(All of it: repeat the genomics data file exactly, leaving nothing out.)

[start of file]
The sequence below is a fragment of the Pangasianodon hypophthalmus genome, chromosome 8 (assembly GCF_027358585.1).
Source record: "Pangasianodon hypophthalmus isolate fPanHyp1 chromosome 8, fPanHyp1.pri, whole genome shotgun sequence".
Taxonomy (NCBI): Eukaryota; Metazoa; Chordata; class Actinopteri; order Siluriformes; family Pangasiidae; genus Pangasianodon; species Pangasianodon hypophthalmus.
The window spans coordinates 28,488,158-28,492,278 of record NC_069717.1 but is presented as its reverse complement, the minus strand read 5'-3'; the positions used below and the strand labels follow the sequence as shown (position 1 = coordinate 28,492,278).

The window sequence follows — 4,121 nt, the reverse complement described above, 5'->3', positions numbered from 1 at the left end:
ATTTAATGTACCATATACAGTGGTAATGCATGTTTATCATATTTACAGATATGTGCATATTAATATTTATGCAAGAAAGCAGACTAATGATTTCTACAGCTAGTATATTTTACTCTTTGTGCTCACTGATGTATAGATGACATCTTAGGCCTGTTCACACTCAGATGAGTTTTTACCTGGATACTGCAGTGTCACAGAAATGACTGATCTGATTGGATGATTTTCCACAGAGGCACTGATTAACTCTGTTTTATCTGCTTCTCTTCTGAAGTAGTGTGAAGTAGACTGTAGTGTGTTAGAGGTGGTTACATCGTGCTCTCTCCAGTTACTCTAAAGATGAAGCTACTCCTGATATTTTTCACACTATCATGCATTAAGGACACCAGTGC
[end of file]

The sequence below is a fragment of the Pangasianodon hypophthalmus genome, chromosome 8 (assembly GCF_027358585.1).
Source record: "Pangasianodon hypophthalmus isolate fPanHyp1 chromosome 8, fPanHyp1.pri, whole genome shotgun sequence".
Taxonomy (NCBI): Eukaryota; Metazoa; Chordata; class Actinopteri; order Siluriformes; family Pangasiidae; genus Pangasianodon; species Pangasianodon hypophthalmus.
The window spans coordinates 28,488,158-28,492,278 of record NC_069717.1 but is presented as its reverse complement, the minus strand read 5'-3'; the positions used below and the strand labels follow the sequence as shown (position 1 = coordinate 28,492,278).

The window sequence follows — 4,121 nt, the reverse complement described above, 5'->3', positions numbered from 1 at the left end:
ATTTAATGTACCATATACAGTGGTAATGCATGTTTATCATATTTACAGATATGTGCATATTAATATTTATGCAAGAAAGCAGACTAATGATTTCTACAGCTAGTATATTTTACTCTTTGTGCTCACTGATGTATAGATGACATCTTAGGCCTGTTCACACTCAGATGAGTTTTTACCTGGATACTGCAGTGTCACAGAAATGACTGATCTGATTGGATGATTTTCCACAGAGGCACTGATTAACTCTGTTTTATCTGCTTCTCTTCTGAAGTAGTGTGAAGTAGACTGTAGTGTGTTAGAGGTGGTTACATCGTGCTCTCTCCAGTTACTCTAAAGATGAAGCTACTCCTGATATTTTTCACACTATCATGCATTAAGGACACCAGTGC